"Me?" I jumped a little inside, and missed the ball, which thumped me on the nose. But Lyrien said I could keep my turn, because it was her fault for startling me. Instinctively I looked up at Bilbo in the chair in front of us to see what he thought of all this, but he had dropped off to sleep.

"I was you, and Marílen was Sam," she said. "Dínlad was Gollum."

"Aha!" I laughed softly. "That should not have surprised me."

"His daddy was burning some trash in the yard, and we pretended that was Mt. Doom," she said. "Well, it was just a big pile of ashes, of course. They wouldn't have let us play on it if it was still on fire. But there was smoke coming from it, and it was on something like a little hill. Dínlad didn't bite my finger though, 'cause we changed the story a little. Instead of biting your finger off, Gollum grabs the Ring from you and jumps in the fire with it."

"Good heavens!" I slapped my forehead—I don't know why, I never do that. "Why in Arda did you have it like that?"

"Well, because," she took the ball as I missed it once more, and handed it to her, and her petal-soft fingers lingered on mine for a moment, "because Olórin told us that you showed mercy on Gollum when you could have killed him and nobody would blame you for it. And so, and so I thought if you showed him mercy, then he would have loved you. Dínlad wouldn't play it like that though, 'cause that way he wouldn't get to bite me, so we made Tashi [the dog] play Gollum. Auntie Lalaith gave us a piece of gold braid to make the Ring with. I had to throw it to Tashi, 'cause of course he wouldn't just come and grab it, and I think he ate it. Uncle Galendur said we should have rubbed some gravy on it, then I wouldn't have had to throw it to him. But he did jump in the pile of ashes and roll around. He made an awful mess."

Such sweet innocence. How do people stand being parents?

"Marílen yelled at me when she was taking me on her back," Lyrien continued, giggling. I wished I could have taken her with me to the House of Healing. That giggle alone would have done the wounded a world of good. "That's because I pulled her hair, but I couldn't help it, her hair is so long. I guess Sam never yelled at you, did he?"

"Sam would not have complained if I had pulled his hair out by the roots, I'm sure," I said softly. "It's well that she played Sam though, because I doubt you could have lifted her."

"Marílen loves Sam," Lyrien said as she pushed the pebbles back to me for my turn. "So do I, but I'd rather play you. Do you mind that we changed the story?"

"Not at all, so long as you did not change the truth of it. And I think you did not."

"But we did. We didn't play it the way it really happened, did we?"

"No...but...well, it's hard to explain. I would not have wanted you to change it so that I threw the Ring in, or that Sam got it from me and threw it in, or...or something like that. Those would have been bad changes. To have Gollum grab it and jump in...well, that's not such a bad change. At least, not if it's just a game. You didn't destroy the fundamental truth of the story, the way...some people would have, if they had made bad changes. They would have made it a lie. I don't know if you understand that now, but maybe you will someday."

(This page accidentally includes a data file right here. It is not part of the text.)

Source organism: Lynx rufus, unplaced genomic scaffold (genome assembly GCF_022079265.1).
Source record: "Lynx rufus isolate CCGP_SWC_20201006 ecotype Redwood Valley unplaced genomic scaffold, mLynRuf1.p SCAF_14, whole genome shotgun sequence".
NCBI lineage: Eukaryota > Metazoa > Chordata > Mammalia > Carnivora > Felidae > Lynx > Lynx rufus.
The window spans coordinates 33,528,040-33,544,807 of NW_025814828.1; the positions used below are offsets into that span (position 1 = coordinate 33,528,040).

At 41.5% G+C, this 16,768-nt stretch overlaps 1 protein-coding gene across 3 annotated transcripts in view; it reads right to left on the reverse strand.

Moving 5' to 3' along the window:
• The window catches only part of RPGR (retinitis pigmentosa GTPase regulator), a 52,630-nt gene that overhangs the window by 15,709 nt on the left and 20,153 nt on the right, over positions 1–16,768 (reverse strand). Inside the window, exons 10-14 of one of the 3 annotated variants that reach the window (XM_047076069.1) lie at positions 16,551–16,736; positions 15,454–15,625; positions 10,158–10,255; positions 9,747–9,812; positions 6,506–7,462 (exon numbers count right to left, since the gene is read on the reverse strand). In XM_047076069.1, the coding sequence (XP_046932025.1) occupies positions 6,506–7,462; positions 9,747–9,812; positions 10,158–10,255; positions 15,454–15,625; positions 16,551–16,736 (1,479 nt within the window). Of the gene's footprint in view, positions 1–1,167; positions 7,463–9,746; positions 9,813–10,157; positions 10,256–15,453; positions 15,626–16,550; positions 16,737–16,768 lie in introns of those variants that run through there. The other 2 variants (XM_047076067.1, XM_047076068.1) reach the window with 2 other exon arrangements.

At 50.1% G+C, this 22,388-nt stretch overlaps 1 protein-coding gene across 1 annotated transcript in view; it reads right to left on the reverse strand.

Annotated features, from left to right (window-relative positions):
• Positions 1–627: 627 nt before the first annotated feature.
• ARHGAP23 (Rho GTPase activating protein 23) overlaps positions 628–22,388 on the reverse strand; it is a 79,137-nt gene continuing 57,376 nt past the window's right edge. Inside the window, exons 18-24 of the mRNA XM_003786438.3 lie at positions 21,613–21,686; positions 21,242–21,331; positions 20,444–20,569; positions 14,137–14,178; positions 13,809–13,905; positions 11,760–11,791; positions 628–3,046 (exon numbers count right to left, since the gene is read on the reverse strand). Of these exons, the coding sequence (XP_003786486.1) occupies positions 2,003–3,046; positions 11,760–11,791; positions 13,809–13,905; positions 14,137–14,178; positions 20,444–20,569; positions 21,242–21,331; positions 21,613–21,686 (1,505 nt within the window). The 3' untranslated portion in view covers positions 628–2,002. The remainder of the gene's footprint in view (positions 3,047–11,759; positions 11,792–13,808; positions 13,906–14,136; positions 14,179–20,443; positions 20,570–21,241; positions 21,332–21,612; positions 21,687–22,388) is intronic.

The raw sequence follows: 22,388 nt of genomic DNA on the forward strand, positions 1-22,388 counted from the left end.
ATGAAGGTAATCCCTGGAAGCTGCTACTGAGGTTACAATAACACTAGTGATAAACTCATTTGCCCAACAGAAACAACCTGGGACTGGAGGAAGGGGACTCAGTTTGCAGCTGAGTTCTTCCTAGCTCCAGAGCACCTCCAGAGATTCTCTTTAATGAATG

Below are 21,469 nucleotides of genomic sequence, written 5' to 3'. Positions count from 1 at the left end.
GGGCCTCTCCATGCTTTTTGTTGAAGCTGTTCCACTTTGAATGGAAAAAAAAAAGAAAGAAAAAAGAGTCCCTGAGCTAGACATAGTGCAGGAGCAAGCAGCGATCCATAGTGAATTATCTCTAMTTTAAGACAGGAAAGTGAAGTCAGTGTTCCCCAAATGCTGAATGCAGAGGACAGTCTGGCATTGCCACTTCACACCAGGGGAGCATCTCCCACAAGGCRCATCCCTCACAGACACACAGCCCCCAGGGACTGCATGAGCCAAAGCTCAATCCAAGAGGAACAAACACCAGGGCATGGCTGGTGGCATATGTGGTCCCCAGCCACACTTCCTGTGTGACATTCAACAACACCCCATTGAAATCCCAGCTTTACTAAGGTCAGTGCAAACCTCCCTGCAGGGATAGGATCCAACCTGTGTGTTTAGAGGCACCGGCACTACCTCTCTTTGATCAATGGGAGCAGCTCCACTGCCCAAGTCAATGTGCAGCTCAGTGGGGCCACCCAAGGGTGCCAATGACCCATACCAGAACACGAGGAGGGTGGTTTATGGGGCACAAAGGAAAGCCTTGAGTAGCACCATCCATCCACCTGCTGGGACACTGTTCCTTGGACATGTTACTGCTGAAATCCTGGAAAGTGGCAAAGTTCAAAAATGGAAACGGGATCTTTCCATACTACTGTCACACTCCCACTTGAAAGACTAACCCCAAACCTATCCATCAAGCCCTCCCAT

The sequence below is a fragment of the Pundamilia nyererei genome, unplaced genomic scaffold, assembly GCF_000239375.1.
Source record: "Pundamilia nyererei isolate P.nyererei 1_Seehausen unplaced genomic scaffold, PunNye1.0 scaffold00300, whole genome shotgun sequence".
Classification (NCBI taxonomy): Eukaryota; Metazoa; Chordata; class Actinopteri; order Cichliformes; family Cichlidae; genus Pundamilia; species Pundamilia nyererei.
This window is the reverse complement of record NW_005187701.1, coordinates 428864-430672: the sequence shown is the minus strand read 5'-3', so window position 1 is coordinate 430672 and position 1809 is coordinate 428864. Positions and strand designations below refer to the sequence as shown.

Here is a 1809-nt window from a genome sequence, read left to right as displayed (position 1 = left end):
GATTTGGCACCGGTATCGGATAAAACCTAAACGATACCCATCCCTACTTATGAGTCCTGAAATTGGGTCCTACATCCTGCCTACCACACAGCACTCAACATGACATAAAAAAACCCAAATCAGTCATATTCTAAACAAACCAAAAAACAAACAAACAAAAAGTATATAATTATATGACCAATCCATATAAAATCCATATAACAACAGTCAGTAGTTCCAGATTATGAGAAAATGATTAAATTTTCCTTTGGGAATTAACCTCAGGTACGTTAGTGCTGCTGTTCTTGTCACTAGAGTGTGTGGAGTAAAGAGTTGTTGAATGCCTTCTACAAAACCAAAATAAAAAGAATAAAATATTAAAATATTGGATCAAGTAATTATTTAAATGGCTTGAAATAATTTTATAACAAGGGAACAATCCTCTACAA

Perhaps she would understand sooner, I thought, living with Seragon and Niniel, and the rest. Perhaps some evening she would lead a discussion on The Nature of Truth.

"Do you still have your You doll that I made?" she asked after a silent moment.

"Of course. He sits right on the table on my side of the bed."

"I would make a Sam-doll to go with him," she said. "I'm going to make one for Marílen too. I guess Sam's hair isn't the color of Marílen's, is it?"

"Not even close. It's like...like Tashi's. Only I don't suppose Tashi would like you clipping his fur," I chuckled. "But I would love to have a Sam-doll, and I know Frodo-doll would too."

"Tashi let me and Marílen make him some braids once," she giggled. "But Sam's hair is squiggly like yours, isn't it? I don't know if we could squiggle Tashi's. But maybe my mummy could. Does Sam have blue eyes like yours?"

"No, brown, like yours."

Puzzled little frown: "Mummy says mine are hazel."

"Does she?" Leave it to a woman, I thought with a grin. "I always thought they were a lovely ambery brown, like dark cider when the sun shines through. But I guess your mum knows better than I do."

So now I've a Sam-doll. Tashi didn't have to give up any of his fur for the hair; Niniel, being a most clever seamstress, had some lamb's wool which she dyed with something called henna, so that the color is very similar to yours. I must admit Frodo-doll looks much happier with Sam-doll sitting by his side on the bed-table!